Tuesday, September 16, 2008

Vicky Cristina Barcelona (2008)

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Leave it to Woody Allen to prove once again what great writing can do to a simple premise. The master of dark humor has returned to familiar territory, framing the curious nature of human relationships within his cynical perspective. At age 71, he is as sharp as ever. Allen employs his most recent muse, Scarlett Johansson, as twenty-something Cristina, who is on a trip to Spain with her girlfriend, Vicky, played by Rebecca Hall. Vicky and Cristina are best friends yet total opposites. Vicky prefers men on the path to fortune and serious relationships, whereas Cristina yearns for whimsical flings with artists and thinkers. They just so happen to encounter an artist at dinner, Juan Antonio, played by Javier Bardem. The bizarre love triangle which ensues involves sight-seeing through Barcelona, a lot of wine, and the emergence of Maria Elena, played by Penelope Cruz. Bardem is every bit as smooth as his character Anton Chigurh in No Country for Old Men was haunting, and is great to watch in an excellent role to follow up his Oscar winning performance. Johansson is mediocre for the most part, and aside from Lost in Translation, has yet to show great skill or just what Allen sees in her. She and Hall both have bright spots within their performances, but fade in the presence of Bardem and Cruz. Although neither of their characters names appear in the title, Bardem and Cruz are the stars of the show and are thunder and lightning when on screen together. They are sexy, combustible, and truly enact the passion that has come to be associated with the Hispanic lifestyle. Cruz is on fire in one her best roles. Maria Elena is a beautiful inferno seemingly unable to control her emotions or tact. Cruz has quietly built an impressive resume in good films, and may be the most underrated actress in the business. Allen compliments the beauty of his cast by capturing the beauty of Barcelona with landscape shots and locations ranging from fine restaurants and museums to small villages and trees under the moon. The film is one of the sexiest of the past few years, but shows very little and leaves much to the imagination. A particularly evocative scene involving Cruz and Johansson in a dark room, however, is likely to be one of the film's most memorable. Like all of Allen's films, he touches on the intricacies and oddities of love, placing his characters in situations everyone can relate to and having them ask themselves questions that we have all considered, although not for sixty years like Allen has. The humor is sharp but not obvious, hitting the nail on the head for some and flying over the head for others. But for those that get it, they will be laughing hard, on the inside. Woody Allen is the dean of the romantic comedy and brings legitimacy to an otherwise atrocious genre. Once again, he shows exactly how it is supposed to be done with a spicy, intelligent film.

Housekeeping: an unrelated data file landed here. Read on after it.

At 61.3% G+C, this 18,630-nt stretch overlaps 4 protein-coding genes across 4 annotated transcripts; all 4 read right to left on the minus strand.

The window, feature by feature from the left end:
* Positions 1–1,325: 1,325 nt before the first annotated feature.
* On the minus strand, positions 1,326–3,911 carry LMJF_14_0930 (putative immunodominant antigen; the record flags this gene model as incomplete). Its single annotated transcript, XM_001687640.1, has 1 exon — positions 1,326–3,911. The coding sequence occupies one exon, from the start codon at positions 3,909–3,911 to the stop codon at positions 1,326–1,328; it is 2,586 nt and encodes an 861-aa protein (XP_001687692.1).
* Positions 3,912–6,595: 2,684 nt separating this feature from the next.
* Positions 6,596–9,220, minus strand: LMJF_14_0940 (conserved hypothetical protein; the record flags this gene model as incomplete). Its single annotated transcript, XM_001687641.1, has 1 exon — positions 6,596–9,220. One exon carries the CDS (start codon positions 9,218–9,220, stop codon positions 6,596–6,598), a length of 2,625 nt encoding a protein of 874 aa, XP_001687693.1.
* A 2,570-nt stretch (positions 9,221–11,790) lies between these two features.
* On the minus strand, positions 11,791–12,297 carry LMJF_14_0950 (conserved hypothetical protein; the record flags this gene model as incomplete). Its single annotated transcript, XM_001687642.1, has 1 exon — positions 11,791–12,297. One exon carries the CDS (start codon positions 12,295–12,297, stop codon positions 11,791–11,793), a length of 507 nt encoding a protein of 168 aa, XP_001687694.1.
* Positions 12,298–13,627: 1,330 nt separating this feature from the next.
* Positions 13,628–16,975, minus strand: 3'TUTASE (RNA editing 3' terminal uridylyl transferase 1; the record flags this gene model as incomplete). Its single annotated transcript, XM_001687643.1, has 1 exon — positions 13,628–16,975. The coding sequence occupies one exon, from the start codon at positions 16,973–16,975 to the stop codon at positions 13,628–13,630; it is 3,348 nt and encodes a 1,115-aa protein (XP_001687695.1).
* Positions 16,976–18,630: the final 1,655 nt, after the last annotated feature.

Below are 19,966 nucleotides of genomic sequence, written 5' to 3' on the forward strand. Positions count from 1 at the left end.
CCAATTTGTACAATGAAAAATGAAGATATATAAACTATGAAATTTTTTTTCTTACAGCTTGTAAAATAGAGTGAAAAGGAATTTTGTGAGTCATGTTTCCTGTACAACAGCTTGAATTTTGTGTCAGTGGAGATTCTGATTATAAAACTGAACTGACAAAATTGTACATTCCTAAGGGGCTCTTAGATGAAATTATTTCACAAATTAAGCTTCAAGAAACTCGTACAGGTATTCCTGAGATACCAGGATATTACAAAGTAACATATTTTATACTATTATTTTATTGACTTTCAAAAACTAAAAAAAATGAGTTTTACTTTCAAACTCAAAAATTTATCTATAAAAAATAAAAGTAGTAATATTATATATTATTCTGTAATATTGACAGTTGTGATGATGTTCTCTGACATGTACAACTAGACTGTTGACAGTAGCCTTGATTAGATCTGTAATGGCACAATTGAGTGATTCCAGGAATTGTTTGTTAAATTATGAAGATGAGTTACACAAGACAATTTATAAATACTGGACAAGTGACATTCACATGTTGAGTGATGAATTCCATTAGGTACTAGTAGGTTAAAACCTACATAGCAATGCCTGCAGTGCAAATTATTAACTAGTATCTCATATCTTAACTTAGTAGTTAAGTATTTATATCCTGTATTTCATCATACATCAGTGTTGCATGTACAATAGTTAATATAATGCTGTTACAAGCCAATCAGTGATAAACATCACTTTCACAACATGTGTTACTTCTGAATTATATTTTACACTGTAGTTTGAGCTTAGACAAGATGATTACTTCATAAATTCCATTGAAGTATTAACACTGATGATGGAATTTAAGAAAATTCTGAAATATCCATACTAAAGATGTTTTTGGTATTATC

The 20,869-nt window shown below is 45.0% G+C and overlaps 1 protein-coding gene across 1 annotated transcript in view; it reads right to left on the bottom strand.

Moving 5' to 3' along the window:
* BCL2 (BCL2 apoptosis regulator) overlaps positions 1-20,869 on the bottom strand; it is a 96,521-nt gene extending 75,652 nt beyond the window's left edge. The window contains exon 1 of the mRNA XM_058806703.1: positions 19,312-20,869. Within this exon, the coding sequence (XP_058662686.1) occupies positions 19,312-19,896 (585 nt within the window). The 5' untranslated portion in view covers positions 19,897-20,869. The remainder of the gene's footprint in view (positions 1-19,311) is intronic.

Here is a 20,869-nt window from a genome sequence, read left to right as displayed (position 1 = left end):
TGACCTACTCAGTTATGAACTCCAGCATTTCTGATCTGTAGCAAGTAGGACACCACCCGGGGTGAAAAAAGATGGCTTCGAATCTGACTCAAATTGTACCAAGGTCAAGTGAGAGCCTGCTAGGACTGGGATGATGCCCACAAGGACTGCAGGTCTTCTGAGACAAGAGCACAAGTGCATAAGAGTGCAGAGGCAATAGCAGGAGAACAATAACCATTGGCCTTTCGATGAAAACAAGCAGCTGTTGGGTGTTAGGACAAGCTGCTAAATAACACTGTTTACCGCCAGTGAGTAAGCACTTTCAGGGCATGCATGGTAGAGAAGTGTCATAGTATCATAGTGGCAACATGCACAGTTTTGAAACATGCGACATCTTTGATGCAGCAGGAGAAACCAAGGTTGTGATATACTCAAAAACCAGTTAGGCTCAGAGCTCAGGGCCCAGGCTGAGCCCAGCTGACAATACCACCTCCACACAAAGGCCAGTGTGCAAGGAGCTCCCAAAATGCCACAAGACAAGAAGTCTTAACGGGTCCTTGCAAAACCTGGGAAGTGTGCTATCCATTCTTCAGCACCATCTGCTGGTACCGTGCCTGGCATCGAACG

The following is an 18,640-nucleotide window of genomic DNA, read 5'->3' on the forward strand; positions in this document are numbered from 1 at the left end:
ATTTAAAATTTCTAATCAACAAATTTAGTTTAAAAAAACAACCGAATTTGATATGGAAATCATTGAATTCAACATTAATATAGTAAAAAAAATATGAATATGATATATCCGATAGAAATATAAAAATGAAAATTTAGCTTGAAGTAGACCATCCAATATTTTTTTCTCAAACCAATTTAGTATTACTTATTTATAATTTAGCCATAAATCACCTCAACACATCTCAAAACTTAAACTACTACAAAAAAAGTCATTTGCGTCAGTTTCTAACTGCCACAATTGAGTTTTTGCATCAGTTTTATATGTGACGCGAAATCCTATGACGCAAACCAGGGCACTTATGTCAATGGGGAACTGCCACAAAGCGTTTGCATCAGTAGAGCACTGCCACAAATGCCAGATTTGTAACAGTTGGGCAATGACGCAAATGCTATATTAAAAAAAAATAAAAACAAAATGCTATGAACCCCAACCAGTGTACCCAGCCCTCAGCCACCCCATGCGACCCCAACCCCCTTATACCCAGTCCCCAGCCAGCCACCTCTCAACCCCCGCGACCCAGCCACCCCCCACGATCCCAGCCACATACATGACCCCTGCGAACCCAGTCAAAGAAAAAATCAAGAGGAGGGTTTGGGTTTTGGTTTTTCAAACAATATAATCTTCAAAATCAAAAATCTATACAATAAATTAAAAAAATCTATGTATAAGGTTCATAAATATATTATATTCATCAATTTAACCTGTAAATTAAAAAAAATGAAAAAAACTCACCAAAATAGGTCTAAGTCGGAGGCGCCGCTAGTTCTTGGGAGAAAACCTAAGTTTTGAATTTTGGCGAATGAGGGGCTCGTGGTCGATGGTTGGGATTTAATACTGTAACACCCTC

Good for: Allen fans, people who like romantic comedies, fans of dark humor, art film fans

Bad for: people who liked 50 First Dates

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